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Working with Files and Directories in Python

Introduction

Working with files and directories is a common task when developing in Python. Let's look at several useful tools and methods for working with files and directories.

If you work with files, you might also find my tutorial Working with Binary Data in Python useful.

Working with files

There are several packages that help with working with files in the Python standard library. For example, os and shutil. There are also several built-in functions. We'll look at several tasks below.

Does a file exist

The function os.path.exists() lets you check if a path exists. It accepts a string or in PYthon 3.6+ a Path object.

import os

print(os.path.exists('test.txt'))

Get file size

The function os.stat() can be used to get information about a file including its size in bytes. It returns an os.statresult object.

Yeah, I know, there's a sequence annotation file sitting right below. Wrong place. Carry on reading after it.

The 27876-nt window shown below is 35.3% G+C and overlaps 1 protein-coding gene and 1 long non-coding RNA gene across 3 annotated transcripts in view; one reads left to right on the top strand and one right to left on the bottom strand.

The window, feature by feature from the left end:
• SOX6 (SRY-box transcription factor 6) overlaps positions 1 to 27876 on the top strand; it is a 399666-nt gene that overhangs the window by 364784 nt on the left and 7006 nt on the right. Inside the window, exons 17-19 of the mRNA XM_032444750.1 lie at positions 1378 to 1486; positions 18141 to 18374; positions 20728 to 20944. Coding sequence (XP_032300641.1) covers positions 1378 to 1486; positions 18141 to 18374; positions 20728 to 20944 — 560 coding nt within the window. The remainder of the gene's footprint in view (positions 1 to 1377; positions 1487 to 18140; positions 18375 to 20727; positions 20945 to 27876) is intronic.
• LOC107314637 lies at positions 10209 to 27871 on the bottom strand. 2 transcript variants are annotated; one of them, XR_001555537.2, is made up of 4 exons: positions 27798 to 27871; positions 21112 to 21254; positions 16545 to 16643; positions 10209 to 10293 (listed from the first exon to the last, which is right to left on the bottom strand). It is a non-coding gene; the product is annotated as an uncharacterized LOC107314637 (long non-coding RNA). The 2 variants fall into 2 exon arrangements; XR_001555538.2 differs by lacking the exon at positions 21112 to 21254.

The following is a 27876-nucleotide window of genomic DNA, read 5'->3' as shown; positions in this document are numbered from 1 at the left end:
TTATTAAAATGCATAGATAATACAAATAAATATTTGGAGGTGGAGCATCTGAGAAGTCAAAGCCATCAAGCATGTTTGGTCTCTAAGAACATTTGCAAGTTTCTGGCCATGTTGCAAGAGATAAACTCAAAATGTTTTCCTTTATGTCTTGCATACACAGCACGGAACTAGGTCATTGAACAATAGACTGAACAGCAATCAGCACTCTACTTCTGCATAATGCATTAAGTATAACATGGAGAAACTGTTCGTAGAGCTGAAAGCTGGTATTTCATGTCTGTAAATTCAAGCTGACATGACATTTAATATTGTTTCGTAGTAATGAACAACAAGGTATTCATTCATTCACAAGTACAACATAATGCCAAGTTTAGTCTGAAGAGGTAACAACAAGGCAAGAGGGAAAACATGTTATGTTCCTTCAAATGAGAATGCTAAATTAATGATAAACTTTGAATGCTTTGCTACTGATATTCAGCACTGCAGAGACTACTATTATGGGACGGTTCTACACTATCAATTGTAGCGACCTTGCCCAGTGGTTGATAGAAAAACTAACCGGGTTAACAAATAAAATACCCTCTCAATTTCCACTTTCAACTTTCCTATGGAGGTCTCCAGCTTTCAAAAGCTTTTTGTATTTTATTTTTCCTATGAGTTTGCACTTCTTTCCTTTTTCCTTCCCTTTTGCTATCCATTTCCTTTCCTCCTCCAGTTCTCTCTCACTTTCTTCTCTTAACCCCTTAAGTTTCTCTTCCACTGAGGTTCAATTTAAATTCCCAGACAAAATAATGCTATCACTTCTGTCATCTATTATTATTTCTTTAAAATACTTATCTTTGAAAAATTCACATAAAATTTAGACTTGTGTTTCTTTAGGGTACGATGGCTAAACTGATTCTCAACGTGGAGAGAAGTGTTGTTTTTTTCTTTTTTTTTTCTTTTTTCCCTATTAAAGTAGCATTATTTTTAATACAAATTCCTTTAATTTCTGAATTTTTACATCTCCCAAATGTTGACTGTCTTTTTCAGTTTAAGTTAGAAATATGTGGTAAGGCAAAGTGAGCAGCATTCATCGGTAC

import os

stats = os.stat('test.txt')
print(stats.st_size)

Truncate a file

The functino os.truncate() will let you truncate a file to an arbitrary length:

import os

# Truncate file to be empty
os.truncate('test.txt', 0)

Get file permissions

The function os.stat() can be used to get information about a file including its permissions. It returns an os.statresult.

import os

stats = os.stat('test.txt')
print(stats.st_mode)
print(oct(stats.st_mode))  # Octal output, e.g. 777, 644

Set file permissions (chmod)

To change file permissions, you can use os.chmod(). You can bitwise OR the following options to set the permissions the way you want. These values come from the stat package: Python stat package documentation.

# import stat
stat.S_IRUSR # Read, user  
stat.S_IWUSR # Write, user
stat.S_IXUSR # Execute, user